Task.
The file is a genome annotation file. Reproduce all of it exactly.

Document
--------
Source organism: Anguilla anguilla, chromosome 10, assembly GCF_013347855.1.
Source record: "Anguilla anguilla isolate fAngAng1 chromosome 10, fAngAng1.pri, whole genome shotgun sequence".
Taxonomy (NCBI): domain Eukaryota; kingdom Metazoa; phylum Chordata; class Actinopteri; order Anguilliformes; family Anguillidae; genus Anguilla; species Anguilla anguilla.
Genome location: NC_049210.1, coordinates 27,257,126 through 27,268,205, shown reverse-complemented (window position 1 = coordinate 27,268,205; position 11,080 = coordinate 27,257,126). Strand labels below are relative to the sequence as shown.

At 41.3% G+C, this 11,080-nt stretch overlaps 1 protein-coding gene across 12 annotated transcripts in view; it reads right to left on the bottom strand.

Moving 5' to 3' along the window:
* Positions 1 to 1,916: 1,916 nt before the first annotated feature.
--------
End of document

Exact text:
Source organism: Anguilla anguilla, chromosome 10, assembly GCF_013347855.1.
Source record: "Anguilla anguilla isolate fAngAng1 chromosome 10, fAngAng1.pri, whole genome shotgun sequence".
Taxonomy (NCBI): domain Eukaryota; kingdom Metazoa; phylum Chordata; class Actinopteri; order Anguilliformes; family Anguillidae; genus Anguilla; species Anguilla anguilla.
Genome location: NC_049210.1, coordinates 27,257,126 through 27,268,205, shown reverse-complemented (window position 1 = coordinate 27,268,205; position 11,080 = coordinate 27,257,126). Strand labels below are relative to the sequence as shown.

At 41.3% G+C, this 11,080-nt stretch overlaps 1 protein-coding gene across 12 annotated transcripts in view; it reads right to left on the bottom strand.

Moving 5' to 3' along the window:
* Positions 1 to 1,916: 1,916 nt before the first annotated feature.